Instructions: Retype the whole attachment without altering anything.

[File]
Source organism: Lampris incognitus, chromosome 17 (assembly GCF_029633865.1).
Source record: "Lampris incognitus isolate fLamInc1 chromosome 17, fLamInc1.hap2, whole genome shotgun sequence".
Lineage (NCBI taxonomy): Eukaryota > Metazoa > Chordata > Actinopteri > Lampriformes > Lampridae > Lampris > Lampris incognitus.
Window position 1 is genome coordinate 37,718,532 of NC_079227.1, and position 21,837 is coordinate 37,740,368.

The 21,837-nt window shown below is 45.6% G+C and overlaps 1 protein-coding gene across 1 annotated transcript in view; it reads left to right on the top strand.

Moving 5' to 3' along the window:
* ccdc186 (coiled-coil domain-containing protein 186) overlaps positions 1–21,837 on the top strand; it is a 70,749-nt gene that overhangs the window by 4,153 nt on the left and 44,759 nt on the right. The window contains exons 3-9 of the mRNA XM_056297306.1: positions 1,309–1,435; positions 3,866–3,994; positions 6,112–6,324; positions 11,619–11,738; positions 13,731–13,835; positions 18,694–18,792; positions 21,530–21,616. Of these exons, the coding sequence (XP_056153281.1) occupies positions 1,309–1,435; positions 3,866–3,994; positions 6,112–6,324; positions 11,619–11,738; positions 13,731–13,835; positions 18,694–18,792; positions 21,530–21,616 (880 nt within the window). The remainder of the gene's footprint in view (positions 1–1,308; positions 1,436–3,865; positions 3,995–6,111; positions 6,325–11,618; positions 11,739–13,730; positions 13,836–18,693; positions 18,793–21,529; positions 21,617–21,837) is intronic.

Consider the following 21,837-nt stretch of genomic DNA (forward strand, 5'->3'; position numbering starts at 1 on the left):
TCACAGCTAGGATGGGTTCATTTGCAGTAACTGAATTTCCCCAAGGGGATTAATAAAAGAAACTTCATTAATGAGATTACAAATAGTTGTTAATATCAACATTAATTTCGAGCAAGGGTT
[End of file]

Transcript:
Source organism: Lampris incognitus, chromosome 17 (assembly GCF_029633865.1).
Source record: "Lampris incognitus isolate fLamInc1 chromosome 17, fLamInc1.hap2, whole genome shotgun sequence".
Lineage (NCBI taxonomy): Eukaryota > Metazoa > Chordata > Actinopteri > Lampriformes > Lampridae > Lampris > Lampris incognitus.
Window position 1 is genome coordinate 37,718,532 of NC_079227.1, and position 21,837 is coordinate 37,740,368.

The 21,837-nt window shown below is 45.6% G+C and overlaps 1 protein-coding gene across 1 annotated transcript in view; it reads left to right on the top strand.

Moving 5' to 3' along the window:
* ccdc186 (coiled-coil domain-containing protein 186) overlaps positions 1–21,837 on the top strand; it is a 70,749-nt gene that overhangs the window by 4,153 nt on the left and 44,759 nt on the right. The window contains exons 3-9 of the mRNA XM_056297306.1: positions 1,309–1,435; positions 3,866–3,994; positions 6,112–6,324; positions 11,619–11,738; positions 13,731–13,835; positions 18,694–18,792; positions 21,530–21,616. Of these exons, the coding sequence (XP_056153281.1) occupies positions 1,309–1,435; positions 3,866–3,994; positions 6,112–6,324; positions 11,619–11,738; positions 13,731–13,835; positions 18,694–18,792; positions 21,530–21,616 (880 nt within the window). The remainder of the gene's footprint in view (positions 1–1,308; positions 1,436–3,865; positions 3,995–6,111; positions 6,325–11,618; positions 11,739–13,730; positions 13,836–18,693; positions 18,793–21,529; positions 21,617–21,837) is intronic.

Consider the following 21,837-nt stretch of genomic DNA (forward strand, 5'->3'; position numbering starts at 1 on the left):
TCACAGCTAGGATGGGTTCATTTGCAGTAACTGAATTTCCCCAAGGGGATTAATAAAAGAAACTTCATTAATGAGATTACAAATAGTTGTTAATATCAACATTAATTTCGAGCAAGGGTT